Panama lies in between north and south America; between the Atlantic and Pacific oceans.
Its capital, Panama City, is a modern place full of skyscrapers.
But it is the old Casco Viejo area that is the the most interesting for visitors.
The Casco Viejo contains a mix of ruins, old buildings, buildings being restored and fully restored buildings. A wide spectrum of people live there: ranging from the very poor to the president of Panama.
The Casco Viejo is Unesco World Heritage site and many of the old colonial buildings have already been restored. The area is very compact and easy to walk around.
At the center of Casco Viejo is the old church.
The French were the first to attempt to build a canal here. On the peninsula is a monument to thousands who died in that tragic attempt.
Also on the peninsula is this grand building. James Bond fans might recognise this building as the exterior of the Grand Andean Hotel from A Quantum of Solace. Panama was used to film many of the scenes set in Bolivia.
The main attraction of visiting Panama is to see the famous canal.
Here a ship is entering the Miraflores locks from the Pacific Ocean. The locks will take it up to the higher man-made Lake Gatun. At the other side of the lake, other locks will take it down to sea level on the Atlantic side.
There is actually not much difference between the sea levels of the Pacific and Atlantic Oceans (but the tides do vary greatly on the Pacific side). The main reason for the locks is due to the higher level of Lake Gatun.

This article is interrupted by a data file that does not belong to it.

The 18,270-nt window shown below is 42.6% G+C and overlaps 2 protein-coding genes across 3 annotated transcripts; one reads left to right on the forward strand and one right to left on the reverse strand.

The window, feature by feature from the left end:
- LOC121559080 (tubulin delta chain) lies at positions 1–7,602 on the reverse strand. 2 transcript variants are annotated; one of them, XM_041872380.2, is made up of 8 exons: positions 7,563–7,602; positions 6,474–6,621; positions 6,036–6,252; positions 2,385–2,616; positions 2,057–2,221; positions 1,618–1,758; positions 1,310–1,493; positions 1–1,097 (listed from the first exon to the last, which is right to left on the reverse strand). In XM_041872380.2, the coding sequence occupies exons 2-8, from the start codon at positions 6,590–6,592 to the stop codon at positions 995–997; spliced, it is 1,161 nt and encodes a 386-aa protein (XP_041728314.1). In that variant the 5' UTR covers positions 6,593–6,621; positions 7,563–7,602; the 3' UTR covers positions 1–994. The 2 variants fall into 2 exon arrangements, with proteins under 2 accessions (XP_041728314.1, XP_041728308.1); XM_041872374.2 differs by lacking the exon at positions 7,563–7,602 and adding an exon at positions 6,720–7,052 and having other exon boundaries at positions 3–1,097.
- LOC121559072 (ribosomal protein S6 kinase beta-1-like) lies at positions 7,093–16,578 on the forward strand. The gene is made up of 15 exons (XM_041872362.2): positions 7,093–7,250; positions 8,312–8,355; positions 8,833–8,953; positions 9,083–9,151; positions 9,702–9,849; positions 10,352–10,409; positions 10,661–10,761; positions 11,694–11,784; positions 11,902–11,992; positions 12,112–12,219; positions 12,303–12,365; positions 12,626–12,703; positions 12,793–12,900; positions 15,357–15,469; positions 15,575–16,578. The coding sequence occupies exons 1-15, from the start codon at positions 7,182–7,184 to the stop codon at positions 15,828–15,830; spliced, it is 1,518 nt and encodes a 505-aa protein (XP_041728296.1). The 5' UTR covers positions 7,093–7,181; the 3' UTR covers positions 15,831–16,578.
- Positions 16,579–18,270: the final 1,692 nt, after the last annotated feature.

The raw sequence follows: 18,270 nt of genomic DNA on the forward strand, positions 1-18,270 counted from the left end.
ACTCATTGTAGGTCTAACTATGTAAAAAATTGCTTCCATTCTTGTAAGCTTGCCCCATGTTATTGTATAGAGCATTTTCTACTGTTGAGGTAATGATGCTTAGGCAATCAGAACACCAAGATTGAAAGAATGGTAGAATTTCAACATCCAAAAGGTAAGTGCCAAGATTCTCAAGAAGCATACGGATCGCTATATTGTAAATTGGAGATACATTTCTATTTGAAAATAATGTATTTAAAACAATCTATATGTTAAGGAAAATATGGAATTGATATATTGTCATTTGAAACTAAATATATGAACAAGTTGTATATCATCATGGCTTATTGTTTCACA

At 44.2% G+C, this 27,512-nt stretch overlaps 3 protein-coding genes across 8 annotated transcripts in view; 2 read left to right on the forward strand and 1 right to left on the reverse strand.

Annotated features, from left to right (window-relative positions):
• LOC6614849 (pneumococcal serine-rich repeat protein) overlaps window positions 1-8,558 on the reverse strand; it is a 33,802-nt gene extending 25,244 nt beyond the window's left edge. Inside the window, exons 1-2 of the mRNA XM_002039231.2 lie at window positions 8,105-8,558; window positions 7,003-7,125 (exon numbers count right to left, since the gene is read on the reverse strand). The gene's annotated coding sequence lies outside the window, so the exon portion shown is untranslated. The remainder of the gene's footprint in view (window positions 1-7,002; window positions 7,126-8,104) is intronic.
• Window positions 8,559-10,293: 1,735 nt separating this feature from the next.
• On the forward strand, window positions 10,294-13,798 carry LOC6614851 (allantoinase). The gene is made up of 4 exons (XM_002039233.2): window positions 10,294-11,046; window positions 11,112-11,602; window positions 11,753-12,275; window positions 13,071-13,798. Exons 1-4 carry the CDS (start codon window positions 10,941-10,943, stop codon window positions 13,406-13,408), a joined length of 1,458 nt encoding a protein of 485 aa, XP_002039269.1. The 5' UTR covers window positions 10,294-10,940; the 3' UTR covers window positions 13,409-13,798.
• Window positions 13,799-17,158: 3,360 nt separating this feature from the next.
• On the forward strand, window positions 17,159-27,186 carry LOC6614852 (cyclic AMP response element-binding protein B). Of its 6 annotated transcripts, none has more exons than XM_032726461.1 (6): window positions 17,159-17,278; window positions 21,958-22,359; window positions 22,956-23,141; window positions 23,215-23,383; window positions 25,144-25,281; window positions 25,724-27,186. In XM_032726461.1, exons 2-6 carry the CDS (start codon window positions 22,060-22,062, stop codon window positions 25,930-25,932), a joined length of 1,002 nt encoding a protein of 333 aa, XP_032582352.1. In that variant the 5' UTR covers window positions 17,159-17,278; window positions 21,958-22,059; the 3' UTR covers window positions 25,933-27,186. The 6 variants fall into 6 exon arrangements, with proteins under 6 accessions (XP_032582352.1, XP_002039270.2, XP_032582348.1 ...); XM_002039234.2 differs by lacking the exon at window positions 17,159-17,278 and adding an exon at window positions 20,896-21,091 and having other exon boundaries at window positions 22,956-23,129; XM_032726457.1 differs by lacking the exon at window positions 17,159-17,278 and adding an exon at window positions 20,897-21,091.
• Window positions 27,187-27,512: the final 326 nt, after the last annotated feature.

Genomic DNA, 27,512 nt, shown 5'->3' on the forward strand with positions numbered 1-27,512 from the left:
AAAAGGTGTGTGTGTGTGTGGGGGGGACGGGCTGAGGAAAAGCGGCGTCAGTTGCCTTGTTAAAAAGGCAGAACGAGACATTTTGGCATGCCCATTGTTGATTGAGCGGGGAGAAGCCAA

I took a partial transit of the canal, starting half way at Gamboa and ending up in the Pacific. The Galliard Cut goes through the continental divide. On the left is Gold Hill and on the right is Contractor’s Hill. There is no gold here: the name was chosen to help entice people to fund the building of the canal!
This is the first lock we went through.
We entered the upper lock and the gate closes behind us.
The water flows out of the upper lock using gravity.
The water is released until it reaches the level of the lower lock.
The gates in front of us are then opened.
And we sail out to the next lock. The small trains on the side are used to tow larger ships through the lock.
The second lock at Miraflores will bring us down to the Pacific Ocean. The canal has been operating in this way since it was finished in 1914.
The Panama Canal is currently being widened so that it can handle larger container ships.
Before reaching the Pacific Ocean, we pass under the Bridge of the Americas. It links the North American continent with the South American continent.